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To Tap or Not to Tap? That is the Ugandan Phone Question

WIRETAPPING: REGULATORY PERSPECTIVES, pp. 209-219, Ramakistaisah Jilla, ed., Hyderabad, India: Icfai University Press, 2010

8 Pages Posted: 18 Jun 2007 Last revised: 6 Jul 2010

Stephen Kaduuli

York University

Date Written: June 11, 2007

Abstract

The Government of Uganda in 2007 introduced a bill in parliament pertaining to introduction of official telephone tapping through the Regulation of Interception of Communication Bill 2007. The bill has generated intense social, political, economic and legislative heat because most Ugandans are concerned that their privacy will be infringed upon in the name of national security.

Phone tapping is the act of electronically telephone intercepting conversations without the knowledge or consent of at least one of the participants. It is practiced the world over especially in the developed democracies. Sometimes it is abused for selfish motives. But wherever the citizenry gets a whiff of it, there has been public outcry. The people view it as an attempt to 'Big Brother' their privacy in the name of maintaining their security. This essay looks at the definition, history, methods and experiences and reactions in other countries and the implications for Uganda.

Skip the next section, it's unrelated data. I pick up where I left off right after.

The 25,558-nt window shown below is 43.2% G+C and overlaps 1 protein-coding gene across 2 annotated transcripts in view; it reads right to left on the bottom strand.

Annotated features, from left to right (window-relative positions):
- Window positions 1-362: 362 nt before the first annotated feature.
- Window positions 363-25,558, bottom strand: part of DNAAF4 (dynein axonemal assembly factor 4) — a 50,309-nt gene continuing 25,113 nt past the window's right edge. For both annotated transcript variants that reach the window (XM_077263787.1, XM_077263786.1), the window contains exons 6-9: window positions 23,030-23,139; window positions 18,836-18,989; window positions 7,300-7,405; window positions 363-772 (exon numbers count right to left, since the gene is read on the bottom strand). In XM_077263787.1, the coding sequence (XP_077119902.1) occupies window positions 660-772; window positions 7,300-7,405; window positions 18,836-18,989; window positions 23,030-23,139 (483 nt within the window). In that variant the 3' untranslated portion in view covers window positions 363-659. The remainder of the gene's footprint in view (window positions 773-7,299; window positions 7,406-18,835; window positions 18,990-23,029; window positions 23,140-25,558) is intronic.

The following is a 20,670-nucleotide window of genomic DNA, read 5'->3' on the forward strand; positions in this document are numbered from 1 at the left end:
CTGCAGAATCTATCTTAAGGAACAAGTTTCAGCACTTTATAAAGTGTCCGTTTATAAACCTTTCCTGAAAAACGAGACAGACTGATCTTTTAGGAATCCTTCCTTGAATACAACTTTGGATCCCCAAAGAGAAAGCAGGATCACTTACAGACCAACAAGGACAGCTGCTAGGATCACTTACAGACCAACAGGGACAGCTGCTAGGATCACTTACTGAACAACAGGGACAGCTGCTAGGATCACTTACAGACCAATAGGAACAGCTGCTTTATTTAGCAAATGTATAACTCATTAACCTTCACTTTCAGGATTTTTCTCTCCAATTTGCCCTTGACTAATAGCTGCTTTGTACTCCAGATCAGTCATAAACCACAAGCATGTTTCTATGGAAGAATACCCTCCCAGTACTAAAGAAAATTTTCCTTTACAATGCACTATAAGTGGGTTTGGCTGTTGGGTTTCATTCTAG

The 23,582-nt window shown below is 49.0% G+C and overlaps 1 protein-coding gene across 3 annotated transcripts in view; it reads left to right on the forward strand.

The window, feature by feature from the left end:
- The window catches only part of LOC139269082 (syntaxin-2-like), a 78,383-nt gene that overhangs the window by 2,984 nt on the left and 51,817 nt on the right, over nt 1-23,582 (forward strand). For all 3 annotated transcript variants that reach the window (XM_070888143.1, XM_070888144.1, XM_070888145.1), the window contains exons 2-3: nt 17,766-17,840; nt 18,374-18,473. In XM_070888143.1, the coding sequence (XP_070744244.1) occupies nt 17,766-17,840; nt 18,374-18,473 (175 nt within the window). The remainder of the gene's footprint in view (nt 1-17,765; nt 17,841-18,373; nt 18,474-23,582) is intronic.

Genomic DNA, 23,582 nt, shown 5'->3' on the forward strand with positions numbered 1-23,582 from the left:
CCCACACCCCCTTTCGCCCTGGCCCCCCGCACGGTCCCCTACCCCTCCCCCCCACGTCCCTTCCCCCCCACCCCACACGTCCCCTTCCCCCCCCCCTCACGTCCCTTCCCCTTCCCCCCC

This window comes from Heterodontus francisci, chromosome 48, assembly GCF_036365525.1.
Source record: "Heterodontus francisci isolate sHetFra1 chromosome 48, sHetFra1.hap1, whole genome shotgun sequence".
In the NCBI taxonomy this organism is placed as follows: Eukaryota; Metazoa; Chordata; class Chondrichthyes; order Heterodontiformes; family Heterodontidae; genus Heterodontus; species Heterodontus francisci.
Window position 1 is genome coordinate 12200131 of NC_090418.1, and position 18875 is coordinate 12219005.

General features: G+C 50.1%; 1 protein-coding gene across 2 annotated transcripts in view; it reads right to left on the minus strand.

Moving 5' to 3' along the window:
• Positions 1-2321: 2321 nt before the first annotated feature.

Keywords: uganda, phone tapping, wiretapping, legislation

JEL Classification: O3, N77, Z

Suggested Citation

Kaduuli, Stephen, To Tap or Not to Tap? That is the Ugandan Phone Question (June 11, 2007). WIRETAPPING: REGULATORY PERSPECTIVES, pp. 209-219, Ramakistaisah Jilla, ed., Hyderabad, India: Icfai University Press, 2010. Available at SSRN: https://ssrn.com/abstract=993545

Stephen Charles Kaduuli (Contact Author)

York University ( email )

4700 Keele St.
York Lanes
Toronto, Ontario M3J 1P3
Canada

HOME PAGE: http://www.yorku.ca

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